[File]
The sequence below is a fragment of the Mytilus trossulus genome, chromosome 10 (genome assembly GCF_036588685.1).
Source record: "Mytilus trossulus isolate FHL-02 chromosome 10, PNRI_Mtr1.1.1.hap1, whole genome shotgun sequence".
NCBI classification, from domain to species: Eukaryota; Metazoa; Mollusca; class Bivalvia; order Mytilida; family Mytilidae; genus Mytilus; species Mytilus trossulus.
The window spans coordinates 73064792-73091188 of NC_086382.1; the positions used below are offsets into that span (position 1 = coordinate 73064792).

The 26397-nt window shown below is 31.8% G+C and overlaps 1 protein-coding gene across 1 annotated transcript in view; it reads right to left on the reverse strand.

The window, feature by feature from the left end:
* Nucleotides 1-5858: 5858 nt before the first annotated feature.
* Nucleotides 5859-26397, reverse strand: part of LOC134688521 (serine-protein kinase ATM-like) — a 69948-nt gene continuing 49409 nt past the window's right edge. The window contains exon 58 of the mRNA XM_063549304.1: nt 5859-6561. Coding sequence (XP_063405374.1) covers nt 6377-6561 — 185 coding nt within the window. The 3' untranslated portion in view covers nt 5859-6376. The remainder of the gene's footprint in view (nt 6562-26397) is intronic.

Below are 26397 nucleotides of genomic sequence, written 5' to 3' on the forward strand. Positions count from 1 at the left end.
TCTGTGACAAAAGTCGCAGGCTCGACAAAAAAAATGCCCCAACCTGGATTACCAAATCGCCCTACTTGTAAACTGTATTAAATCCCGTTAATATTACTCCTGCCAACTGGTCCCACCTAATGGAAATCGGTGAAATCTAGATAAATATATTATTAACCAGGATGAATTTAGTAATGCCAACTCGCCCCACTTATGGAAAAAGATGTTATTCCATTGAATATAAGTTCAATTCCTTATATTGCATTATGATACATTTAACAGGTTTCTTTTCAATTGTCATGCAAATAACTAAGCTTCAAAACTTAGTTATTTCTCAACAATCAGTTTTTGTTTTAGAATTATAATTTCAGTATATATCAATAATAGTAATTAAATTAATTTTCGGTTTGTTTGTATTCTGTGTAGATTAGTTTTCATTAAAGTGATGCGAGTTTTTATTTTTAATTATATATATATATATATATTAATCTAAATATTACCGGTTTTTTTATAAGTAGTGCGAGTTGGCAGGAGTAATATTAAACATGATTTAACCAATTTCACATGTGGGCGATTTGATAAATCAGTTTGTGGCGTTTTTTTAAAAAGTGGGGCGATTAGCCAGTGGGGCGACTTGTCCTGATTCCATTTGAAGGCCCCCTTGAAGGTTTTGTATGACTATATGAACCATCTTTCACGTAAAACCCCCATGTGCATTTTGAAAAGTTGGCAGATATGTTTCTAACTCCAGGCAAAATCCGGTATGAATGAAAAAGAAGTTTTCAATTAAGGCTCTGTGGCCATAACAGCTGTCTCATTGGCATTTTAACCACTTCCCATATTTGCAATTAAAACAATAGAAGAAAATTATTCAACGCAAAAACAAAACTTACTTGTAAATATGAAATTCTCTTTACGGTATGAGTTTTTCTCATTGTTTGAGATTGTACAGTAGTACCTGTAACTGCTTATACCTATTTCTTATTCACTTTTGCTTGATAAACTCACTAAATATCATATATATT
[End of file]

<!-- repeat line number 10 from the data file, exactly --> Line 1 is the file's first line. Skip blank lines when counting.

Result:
TCTGTGACAAAAGTCGCAGGCTCGACAAAAAAAATGCCCCAACCTGGATTACCAAATCGCCCTACTTGTAAACTGTATTAAATCCCGTTAATATTACTCCTGCCAACTGGTCCCACCTAATGGAAATCGGTGAAATCTAGATAAATATATTATTAACCAGGATGAATTTAGTAATGCCAACTCGCCCCACTTATGGAAAAAGATGTTATTCCATTGAATATAAGTTCAATTCCTTATATTGCATTATGATACATTTAACAGGTTTCTTTTCAATTGTCATGCAAATAACTAAGCTTCAAAACTTAGTTATTTCTCAACAATCAGTTTTTGTTTTAGAATTATAATTTCAGTATATATCAATAATAGTAATTAAATTAATTTTCGGTTTGTTTGTATTCTGTGTAGATTAGTTTTCATTAAAGTGATGCGAGTTTTTATTTTTAATTATATATATATATATATATTAATCTAAATATTACCGGTTTTTTTATAAGTAGTGCGAGTTGGCAGGAGTAATATTAAACATGATTTAACCAATTTCACATGTGGGCGATTTGATAAATCAGTTTGTGGCGTTTTTTTAAAAAGTGGGGCGATTAGCCAGTGGGGCGACTTGTCCTGATTCCATTTGAAGGCCCCCTTGAAGGTTTTGTATGACTATATGAACCATCTTTCACGTAAAACCCCCATGTGCATTTTGAAAAGTTGGCAGATATGTTTCTAACTCCAGGCAAAATCCGGTATGAATGAAAAAGAAGTTTTCAATTAAGGCTCTGTGGCCATAACAGCTGTCTCATTGGCATTTTAACCACTTCCCATATTTGCAATTAAAACAATAGAAGAAAATTATTCAACGCAAAAACAAAACTTACTTGTAAATATGAAATTCTCTTTACGGTATGAGTTTTTCTCATTGTTTGAGATTGTACAGTAGTACCTGTAACTGCTTATACCTATTTCTTATTCACTTTTGCTTGATAAACTCACTAAATATCATATATATT